Kirstie Bavington knows there is history to be made when she boxes Olympic gold medallist Lauren Price on Saturday.
They fight at the Resorts World Arena in Birmingham, live on Sky Sports, for the first ever professional women’s British welterweight title.
Bavington also knows it’s coming early in her opponent’s career. She is adamant that it is too soon for Price, who has had just three professional fights and only one eight-rounder.
“I think so. She’s never done 10 rounds before. Amateurs is way different to the pro game. We’ll see when we get in there but it’s a different ball game,” Bavington told Sky Sports.
In contrast, Bavington is an experienced prizefighter and a former European champion herself. She has had many more professional rounds than Price and believes she has learned tricks the Welsh star has not yet been exposed to.
“My last fight I got headbutted a few times,” Bavington said. “That’s what gets you, the little headbutts, the little scuffs in between, but that’s what makes the fight.
“I’m quite an aggressive fighter. So, inside I love to get rough, so we’ll see how she deals with that. I’m going to give it to her and she’s got to react.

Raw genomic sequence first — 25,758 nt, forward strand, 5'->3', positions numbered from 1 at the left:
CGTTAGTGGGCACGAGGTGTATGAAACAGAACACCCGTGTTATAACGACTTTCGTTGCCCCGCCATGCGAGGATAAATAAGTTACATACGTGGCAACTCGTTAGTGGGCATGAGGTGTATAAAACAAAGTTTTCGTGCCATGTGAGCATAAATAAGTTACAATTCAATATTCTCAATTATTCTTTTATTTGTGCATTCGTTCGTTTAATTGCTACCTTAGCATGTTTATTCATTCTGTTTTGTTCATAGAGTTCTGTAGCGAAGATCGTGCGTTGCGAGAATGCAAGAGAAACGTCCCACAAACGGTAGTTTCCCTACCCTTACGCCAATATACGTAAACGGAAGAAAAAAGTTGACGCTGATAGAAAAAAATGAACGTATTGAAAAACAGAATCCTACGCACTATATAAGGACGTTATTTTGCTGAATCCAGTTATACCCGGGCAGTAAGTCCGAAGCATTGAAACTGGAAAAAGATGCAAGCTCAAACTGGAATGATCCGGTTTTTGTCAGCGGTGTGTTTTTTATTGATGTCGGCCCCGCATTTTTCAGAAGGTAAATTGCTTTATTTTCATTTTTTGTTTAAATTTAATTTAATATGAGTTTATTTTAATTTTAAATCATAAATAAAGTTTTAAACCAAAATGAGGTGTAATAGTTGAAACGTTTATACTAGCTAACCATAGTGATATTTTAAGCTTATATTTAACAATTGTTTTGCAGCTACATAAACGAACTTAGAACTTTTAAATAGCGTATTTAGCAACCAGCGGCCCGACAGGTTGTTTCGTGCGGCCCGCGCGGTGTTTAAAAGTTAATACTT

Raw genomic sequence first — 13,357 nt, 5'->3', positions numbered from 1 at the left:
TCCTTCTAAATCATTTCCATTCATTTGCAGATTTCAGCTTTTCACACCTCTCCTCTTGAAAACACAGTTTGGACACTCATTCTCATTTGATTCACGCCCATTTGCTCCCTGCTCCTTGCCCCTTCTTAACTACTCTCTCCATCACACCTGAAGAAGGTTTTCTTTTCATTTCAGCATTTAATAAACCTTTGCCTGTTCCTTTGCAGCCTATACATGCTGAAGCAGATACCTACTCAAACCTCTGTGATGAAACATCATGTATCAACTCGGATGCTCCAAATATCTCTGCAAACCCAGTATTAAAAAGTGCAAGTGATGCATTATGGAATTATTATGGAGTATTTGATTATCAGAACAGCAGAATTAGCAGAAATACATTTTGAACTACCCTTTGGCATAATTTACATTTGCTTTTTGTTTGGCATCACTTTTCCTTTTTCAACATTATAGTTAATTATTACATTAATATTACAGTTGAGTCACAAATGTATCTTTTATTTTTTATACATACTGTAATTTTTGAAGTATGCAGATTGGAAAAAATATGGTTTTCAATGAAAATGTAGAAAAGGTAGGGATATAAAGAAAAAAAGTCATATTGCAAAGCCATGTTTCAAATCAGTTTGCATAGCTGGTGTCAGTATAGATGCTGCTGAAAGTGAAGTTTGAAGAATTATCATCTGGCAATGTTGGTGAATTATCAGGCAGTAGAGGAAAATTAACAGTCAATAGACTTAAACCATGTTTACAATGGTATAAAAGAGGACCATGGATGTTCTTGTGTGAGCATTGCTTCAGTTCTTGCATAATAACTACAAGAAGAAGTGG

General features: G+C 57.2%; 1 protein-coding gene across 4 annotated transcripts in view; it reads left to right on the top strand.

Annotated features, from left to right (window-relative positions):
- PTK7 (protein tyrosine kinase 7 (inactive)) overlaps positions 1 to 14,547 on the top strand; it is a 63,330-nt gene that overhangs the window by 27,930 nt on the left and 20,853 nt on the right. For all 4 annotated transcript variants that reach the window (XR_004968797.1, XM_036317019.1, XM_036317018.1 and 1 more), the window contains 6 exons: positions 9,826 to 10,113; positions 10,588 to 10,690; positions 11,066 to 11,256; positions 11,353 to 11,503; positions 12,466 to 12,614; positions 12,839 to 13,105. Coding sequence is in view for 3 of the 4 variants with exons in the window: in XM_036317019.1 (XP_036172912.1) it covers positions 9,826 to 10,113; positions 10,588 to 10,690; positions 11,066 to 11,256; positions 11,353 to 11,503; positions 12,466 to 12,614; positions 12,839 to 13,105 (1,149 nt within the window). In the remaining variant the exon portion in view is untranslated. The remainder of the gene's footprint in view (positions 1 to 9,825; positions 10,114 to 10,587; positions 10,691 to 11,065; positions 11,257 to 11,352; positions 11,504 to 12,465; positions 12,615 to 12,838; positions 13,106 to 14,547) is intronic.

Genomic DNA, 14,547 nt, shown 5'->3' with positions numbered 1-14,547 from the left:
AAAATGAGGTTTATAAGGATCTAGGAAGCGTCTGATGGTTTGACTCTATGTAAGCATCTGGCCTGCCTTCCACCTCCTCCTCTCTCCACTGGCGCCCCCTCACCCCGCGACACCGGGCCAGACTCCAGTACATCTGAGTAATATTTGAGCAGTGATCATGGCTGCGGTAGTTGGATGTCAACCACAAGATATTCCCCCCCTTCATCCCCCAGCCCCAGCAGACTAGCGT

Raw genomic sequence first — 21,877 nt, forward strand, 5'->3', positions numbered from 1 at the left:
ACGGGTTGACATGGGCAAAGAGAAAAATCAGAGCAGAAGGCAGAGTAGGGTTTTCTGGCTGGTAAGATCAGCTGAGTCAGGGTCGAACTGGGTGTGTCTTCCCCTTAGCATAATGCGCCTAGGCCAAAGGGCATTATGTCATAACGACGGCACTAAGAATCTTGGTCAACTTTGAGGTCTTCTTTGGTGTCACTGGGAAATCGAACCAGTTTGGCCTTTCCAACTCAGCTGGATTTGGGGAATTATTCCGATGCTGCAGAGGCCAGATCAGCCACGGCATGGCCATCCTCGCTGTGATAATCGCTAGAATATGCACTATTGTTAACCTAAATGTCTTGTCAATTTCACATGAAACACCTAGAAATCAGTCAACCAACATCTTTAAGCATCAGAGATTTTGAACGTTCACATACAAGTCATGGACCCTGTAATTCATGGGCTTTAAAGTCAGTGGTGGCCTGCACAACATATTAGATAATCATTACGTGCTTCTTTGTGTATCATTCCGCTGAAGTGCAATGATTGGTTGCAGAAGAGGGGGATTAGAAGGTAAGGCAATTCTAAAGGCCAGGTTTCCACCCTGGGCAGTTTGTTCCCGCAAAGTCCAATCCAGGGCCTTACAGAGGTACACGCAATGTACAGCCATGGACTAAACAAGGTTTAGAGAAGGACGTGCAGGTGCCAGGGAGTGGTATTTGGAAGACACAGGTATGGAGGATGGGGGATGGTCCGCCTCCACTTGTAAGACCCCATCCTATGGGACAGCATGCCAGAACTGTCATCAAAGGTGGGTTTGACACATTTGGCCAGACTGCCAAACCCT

“I’m an aggressive fighter, I’ve got loads of energy. I just need to use it in the right way.
“I can last the 10 rounds and more. It’s just my time now.”
Price, with a hugely impressive amateur track record, is expected to look good in this fight. But Bavington is relishing the prospect of springing an upset.
“She’s going to be sharp and obviously has that southpaw style as well. She’s going to be game,” she said of Price.
“This is her moment, really, if you want to put it like that. This is all for her. This British title’s for her.
“I just need to come in there and take that away. Kirstie Bavington’s going to take that from her.”
The Birmingham boxer wants to use her pressure-fighting style to exploit Price’s perceived lack of experience. She also wants to make use of her home crowd.
“I’d never thought I’d get this opportunity, not only to fight for the British but on Sky and in my hometown. Bringing a lot of fans in, I love the support,” Bavington said.
“I’m excited to get in there and put an emphasis on women’s sport.
“I deserve to be here. I’ve worked so hard for this. This is really my last chance at this game.
“I’ll leave my heart in there. It’s all down to me now.”
Bavington and Price boxing for the first women’s British title is a moment in sporting history. It’s also a real fight.